Borroloola's isolation ended when the all-weather road was finally put through in 1968, sealing part of the route with tar. It is marketed to tourists now as the Savannah Way, recommended for the caravanserai of young backpackers and elderly Australians from Down South, the blond nomads and grey panthers whose recreational vehicles proceed in file down the strip of bitumen during the holiday season.
Not all the old pathways are so honoured. There is another pattern of tracks that looks more like the broken map of lines on a hand. It has the living, breathing rhythm of land and water, connecting memory and history with the present world, with a seasonal sense of change and continuity, moving out from the mainland, along the shores of river and Gulf, and out across the islands. It involves working and wandering, 'sitting down', as Aboriginal people say, and letting the mind roam. By seasonal I don't only mean summer and winter, the Wet and the Dry, but also the larger weather of time, of generations, of changing perspectives and attitudes. It's a pattern that is less concerned with putting Borroloola on the road to somewhere else than with the net of local interactions that makes the place what it is, and what it will be.
But let's not get too fancy about Borroloola.
* * *
Like more illustrious places, Borroloola has a myth of origin. It became a white man's watering hole when it had been a place of water for Aboriginal people from time immemorial.
A Scot named Billy McLeod sailed across the Gulf of Carpentaria in 1883 with a 400-gallon tank of rum which he unloaded under a banyan tree on the bank of the McArthur River. The river may have been named by Leichhardt after wool and rum pioneers in faraway Sydney, the Macarthurs, who sponsored his expedition. (The spelling of place names was often wobbly.) The grog was intended to waylay drovers bringing cattle through on the Gulf Track. When the local Aboriginal people 'challenged the Scotsman's right of tenure', McLeod 'proved it with a shot-gun', according to one account.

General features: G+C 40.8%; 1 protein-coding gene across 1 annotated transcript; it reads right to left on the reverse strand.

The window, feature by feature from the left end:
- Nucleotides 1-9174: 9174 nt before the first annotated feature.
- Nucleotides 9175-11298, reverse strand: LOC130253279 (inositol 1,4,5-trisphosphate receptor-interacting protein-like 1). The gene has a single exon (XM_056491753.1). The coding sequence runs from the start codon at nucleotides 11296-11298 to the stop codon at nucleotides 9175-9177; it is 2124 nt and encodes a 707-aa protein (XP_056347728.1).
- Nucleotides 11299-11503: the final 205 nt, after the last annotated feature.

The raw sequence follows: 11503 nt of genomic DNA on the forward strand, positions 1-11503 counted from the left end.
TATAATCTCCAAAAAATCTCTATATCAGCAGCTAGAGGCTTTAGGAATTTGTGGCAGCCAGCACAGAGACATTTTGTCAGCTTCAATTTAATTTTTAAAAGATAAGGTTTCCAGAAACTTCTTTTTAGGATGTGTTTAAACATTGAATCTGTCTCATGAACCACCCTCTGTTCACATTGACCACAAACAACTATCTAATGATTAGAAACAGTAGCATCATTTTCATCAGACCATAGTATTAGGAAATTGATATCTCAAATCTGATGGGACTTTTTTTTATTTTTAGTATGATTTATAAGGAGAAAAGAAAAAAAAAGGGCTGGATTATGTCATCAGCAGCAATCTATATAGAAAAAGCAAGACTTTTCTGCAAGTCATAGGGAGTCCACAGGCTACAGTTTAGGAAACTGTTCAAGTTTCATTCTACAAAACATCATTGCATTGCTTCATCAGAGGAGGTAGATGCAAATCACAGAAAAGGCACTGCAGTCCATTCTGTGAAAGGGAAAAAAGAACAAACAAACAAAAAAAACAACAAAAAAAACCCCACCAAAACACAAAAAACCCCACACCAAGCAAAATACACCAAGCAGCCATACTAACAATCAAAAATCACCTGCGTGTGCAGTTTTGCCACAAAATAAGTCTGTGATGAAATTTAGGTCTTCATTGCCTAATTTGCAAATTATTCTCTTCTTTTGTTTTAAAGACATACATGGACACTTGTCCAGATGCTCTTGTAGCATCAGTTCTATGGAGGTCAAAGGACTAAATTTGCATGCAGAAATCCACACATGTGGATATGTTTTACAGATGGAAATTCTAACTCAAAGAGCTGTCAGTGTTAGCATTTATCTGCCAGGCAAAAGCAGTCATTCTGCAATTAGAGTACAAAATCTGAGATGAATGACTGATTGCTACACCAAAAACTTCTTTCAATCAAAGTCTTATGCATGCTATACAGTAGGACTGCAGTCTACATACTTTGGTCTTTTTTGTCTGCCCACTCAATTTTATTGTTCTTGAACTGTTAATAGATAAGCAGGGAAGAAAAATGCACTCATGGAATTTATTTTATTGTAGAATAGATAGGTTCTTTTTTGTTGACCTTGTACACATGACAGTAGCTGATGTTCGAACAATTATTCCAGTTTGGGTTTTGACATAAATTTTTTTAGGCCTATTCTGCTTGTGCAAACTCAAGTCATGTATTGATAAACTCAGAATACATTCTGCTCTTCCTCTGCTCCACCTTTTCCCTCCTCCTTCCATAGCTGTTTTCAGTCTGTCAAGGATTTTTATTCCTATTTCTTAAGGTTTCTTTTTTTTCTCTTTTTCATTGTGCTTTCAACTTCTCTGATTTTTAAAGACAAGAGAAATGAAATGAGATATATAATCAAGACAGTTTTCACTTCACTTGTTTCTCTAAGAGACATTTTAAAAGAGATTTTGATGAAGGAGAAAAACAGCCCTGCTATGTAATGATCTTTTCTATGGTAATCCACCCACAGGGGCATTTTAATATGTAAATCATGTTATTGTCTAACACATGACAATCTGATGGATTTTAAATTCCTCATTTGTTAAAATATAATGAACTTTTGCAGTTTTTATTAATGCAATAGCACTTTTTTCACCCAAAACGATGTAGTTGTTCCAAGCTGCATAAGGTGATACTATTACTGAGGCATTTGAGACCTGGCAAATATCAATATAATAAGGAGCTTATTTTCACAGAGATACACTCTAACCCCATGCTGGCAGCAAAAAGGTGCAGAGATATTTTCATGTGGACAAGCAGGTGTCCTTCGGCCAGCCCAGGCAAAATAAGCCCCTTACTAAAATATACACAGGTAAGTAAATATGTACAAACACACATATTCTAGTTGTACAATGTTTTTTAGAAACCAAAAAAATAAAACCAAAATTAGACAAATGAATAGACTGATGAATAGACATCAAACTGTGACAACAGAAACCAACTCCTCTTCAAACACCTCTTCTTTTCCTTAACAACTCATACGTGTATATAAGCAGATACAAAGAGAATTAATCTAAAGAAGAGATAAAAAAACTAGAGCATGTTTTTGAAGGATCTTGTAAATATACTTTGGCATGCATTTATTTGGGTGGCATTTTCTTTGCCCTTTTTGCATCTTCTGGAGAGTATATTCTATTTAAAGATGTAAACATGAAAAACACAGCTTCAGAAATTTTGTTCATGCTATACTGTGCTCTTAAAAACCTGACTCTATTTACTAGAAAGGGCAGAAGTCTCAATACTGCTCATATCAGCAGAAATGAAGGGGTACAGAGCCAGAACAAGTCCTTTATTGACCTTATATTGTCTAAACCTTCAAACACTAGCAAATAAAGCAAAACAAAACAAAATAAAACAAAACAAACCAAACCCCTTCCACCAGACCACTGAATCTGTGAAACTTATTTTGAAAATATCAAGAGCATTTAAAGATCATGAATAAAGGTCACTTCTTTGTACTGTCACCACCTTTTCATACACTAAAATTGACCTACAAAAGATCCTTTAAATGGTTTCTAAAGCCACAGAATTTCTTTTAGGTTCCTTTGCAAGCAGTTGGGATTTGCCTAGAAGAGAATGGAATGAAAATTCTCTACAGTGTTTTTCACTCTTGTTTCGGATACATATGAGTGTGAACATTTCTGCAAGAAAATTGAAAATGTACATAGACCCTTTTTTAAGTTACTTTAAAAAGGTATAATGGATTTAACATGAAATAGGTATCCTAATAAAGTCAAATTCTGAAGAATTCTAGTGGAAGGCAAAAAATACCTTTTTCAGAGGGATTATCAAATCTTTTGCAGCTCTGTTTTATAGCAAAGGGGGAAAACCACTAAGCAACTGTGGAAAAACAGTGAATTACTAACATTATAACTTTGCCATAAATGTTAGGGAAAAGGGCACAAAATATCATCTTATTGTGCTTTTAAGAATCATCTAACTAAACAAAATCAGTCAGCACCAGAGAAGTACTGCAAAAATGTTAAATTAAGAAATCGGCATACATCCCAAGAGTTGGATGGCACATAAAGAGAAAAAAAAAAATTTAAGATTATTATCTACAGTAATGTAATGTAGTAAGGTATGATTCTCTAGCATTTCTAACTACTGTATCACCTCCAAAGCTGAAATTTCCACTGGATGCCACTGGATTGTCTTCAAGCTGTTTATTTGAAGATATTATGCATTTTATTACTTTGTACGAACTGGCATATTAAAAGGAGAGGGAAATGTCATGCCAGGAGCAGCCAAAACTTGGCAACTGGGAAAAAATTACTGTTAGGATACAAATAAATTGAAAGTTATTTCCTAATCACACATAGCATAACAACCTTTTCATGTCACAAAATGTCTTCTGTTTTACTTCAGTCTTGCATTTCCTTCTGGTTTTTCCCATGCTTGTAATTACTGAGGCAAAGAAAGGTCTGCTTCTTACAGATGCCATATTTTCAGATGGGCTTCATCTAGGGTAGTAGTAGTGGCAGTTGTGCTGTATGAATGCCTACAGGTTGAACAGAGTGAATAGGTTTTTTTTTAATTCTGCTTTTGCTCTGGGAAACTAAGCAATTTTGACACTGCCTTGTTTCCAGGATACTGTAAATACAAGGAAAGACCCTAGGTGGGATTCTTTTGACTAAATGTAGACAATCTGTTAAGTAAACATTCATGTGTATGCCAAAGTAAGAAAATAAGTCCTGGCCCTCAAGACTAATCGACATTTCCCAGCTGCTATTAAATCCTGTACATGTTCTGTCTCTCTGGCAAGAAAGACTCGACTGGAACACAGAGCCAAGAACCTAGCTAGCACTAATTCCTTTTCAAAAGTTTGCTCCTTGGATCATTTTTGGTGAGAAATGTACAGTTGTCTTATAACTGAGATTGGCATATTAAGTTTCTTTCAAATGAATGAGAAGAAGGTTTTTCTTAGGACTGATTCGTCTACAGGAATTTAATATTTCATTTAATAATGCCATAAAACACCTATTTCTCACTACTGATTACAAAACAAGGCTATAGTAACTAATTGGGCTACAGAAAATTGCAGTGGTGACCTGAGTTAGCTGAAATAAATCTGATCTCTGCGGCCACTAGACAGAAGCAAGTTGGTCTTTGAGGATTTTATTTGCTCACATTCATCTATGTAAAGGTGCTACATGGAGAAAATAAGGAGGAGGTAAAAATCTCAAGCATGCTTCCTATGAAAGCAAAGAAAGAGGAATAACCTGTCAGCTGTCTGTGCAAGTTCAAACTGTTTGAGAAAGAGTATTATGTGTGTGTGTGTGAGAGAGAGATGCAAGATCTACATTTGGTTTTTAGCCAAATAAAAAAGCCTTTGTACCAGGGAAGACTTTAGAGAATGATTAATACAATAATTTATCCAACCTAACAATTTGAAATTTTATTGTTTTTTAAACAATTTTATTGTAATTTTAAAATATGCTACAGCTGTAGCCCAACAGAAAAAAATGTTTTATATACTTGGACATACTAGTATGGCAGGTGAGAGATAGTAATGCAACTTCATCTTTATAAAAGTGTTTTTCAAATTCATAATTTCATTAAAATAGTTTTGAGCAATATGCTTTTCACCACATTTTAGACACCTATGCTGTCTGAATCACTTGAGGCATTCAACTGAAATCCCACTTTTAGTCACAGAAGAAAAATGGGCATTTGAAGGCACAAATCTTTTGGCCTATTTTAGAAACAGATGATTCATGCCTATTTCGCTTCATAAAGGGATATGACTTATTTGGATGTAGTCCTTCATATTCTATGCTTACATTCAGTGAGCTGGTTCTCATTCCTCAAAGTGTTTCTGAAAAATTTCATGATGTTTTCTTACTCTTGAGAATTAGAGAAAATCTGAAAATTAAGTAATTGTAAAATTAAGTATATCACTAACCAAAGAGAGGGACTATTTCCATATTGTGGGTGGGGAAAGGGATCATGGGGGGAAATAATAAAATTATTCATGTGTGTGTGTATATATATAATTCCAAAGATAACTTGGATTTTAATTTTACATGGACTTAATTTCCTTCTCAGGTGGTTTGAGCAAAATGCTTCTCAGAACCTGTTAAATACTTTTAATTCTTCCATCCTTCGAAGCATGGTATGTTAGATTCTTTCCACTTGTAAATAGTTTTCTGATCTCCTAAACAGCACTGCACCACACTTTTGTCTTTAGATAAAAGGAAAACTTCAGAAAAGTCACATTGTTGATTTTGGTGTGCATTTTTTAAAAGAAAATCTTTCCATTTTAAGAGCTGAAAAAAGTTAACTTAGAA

A year after the giant rum keg was unloaded there, a part-Maori smuggler called Black Jack Reid crossed from Thursday Island off the tip of Cape York Peninsula on the other side of the Gulf with an illegal cargo in his schooner and baptised the place. 'A few days after we arrived,' an old-timer remembered, 'the Good Intent came up the river and made fast at the landing ... Her notorious owner [was] Maori Jack Reid. His first mate was a big buck American nigger. We never heard his name, but christened him "Smoked Beef" ... Reid boasted openly that on the way up the river had he got a chance he would have shot "Smoked Beef", his mate, so that he could give him a clean receipt for his wages. "Smoked Beef" heard of it and the result of an Oklahoma cyclone was nothing compared to what "Smoked Beef" did to Reid and his shanty ... So Borroloola was born.'